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Mustang explores tradition through the lens of sisterhood



In the fight to preserve purity and maintain a status quo, who suffers the casualties? In one of the best foreign films of 2015, Turkish-language feature Mustang offers a heart-wrenching answer.

Making its debut Friday at Oklahoma City Museum of Art (OKCMOA), 415 Couch Drive, Mustang is a female-driven film if there ever was one. Deniz Gamze Ergüven impresses in her directorial debut, but the movie’s reputation has to be based on the strong performances turned in by the cast, specifically the five young and largely inexperienced actresses portraying the central group of sisters.

Mustang follows this group of orphans as they deal with life in the custody of their uncle and grandmother who place a virtual stranglehold on the sisters in an attempt to protect them from the corruptions and perversions of the world.

The movie opens with the girls giving an emotional goodbye to a teacher who is moving to Istanbul and away from their village in northern Turkey. The girls didn’t know they were saying goodbye to their school as well.


On the way home, the sisters stop at the beach, where they end up playing with some friendly boys, much to the disapproval of their grandmother and uncle. The incident must have been some kind of tipping point for the pair. Both view the girls’ burgeoning sexuality as a threat that could make them undesirable to a potential husband, and they make it their mission to keep the girls locked away at home or under supervision at all times until they are married off.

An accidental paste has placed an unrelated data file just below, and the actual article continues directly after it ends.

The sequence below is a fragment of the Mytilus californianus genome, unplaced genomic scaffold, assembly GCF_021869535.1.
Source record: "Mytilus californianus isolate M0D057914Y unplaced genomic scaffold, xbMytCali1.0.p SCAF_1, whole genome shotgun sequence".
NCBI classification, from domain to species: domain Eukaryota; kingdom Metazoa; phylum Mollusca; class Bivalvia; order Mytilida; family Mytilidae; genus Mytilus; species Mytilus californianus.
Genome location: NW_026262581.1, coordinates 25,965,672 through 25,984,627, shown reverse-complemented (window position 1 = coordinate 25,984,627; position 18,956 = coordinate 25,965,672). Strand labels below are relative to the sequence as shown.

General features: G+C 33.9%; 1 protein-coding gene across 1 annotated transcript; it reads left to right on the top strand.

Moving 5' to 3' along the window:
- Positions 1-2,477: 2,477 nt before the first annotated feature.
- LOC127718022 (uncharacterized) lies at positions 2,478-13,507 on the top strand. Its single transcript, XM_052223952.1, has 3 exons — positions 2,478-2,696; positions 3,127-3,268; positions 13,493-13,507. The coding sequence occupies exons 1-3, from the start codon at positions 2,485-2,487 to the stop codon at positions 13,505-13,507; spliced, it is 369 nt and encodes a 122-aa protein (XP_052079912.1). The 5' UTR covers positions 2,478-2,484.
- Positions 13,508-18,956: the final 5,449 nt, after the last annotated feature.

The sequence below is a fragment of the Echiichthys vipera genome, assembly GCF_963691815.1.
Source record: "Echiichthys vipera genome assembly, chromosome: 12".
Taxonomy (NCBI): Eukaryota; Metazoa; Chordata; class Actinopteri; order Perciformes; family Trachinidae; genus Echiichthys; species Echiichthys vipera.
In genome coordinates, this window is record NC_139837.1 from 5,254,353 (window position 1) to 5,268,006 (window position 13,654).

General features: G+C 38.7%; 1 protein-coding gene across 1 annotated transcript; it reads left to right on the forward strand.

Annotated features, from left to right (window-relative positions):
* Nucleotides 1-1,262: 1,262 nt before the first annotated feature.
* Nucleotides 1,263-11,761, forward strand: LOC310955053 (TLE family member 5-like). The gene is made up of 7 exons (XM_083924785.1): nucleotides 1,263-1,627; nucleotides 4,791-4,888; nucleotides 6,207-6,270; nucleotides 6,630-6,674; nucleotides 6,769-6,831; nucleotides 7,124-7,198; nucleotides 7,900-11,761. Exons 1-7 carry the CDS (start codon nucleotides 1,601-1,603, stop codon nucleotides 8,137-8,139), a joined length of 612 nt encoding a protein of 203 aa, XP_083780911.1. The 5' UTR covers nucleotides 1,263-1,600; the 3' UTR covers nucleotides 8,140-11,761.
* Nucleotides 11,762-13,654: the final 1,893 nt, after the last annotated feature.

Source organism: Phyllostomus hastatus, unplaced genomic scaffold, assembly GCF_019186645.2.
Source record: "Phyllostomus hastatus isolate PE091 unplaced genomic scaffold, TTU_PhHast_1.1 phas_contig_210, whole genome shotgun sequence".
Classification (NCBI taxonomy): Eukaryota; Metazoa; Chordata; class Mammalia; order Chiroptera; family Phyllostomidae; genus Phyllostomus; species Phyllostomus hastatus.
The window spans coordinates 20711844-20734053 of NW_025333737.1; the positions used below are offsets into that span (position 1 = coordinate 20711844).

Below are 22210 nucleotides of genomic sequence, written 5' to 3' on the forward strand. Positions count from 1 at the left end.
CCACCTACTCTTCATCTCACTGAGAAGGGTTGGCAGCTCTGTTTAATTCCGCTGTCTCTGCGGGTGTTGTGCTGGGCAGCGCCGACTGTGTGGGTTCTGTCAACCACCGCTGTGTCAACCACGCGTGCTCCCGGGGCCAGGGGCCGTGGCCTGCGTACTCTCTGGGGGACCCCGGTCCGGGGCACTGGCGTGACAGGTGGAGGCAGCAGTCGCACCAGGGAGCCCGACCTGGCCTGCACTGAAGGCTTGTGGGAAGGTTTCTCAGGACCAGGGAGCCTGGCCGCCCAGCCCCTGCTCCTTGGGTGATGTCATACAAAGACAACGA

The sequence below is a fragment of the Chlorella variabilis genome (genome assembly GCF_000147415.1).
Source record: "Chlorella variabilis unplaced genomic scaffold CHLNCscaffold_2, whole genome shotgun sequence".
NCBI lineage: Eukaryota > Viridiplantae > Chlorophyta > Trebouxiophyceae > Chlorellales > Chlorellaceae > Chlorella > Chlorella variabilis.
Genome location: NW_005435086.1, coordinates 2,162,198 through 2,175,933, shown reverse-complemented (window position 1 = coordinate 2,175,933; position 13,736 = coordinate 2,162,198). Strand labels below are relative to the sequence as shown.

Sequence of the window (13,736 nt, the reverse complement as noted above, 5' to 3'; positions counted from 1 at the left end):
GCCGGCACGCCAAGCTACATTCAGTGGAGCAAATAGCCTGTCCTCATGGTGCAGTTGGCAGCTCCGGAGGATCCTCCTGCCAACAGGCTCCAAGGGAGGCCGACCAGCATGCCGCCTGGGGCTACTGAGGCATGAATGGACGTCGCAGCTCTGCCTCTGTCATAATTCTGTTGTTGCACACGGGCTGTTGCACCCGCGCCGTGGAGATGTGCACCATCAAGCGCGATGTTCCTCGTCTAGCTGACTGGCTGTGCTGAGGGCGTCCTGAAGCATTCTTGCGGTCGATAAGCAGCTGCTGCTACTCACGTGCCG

We’re talking barred up windows and the confiscation of various household objects. The uncle occasionally takes the girls to the doctor to be medically certain they are still virgins.

As we all know, however, love finds a way. In this case, that way involves climbing down a drainage pipe by their second-floor window. Despite stern warnings from their guardians, the girls still manage to sneak out to meet boys and see the world.

However, they don’t find it as easy to escape their impending marriages. One by one, strange families come in and the older sisters are paired off with their mostly awkward bachelor sons. Lale, the youngest sister, played brilliantly by rookie actress Günes Sensoy, is particularly upset because each ceremony rips away another piece of their familial bond.

Drawing from Turkey’s natural beauty, Mustang is also a visual pleasure despite a tiny estimated budget by American standards — less than $1.5 million. The only time disbelief cannot be suspended is during a scene at a soccer match clearly not shot in a stadium as large as it is suggested to be.

Still, the budgetary limits Mustang ran into were probably a blessing in disguise. The effect of the strictly conservative world the girls live in could easily have been undone by any degree of overproduction.

Ergüven found a winning formula in allowing her core of mostly amateur, teenaged actors to create a bond audiences can only read as authentic sisterhood.

Mustang plays at OKCMOA through Jan. 21. Tickets are $5-$9 and can be purchased at or at the box office.

Print headline: I don’t, Turkish film Mustang explores the threat of arranged marriages on the bond of sisterhood.

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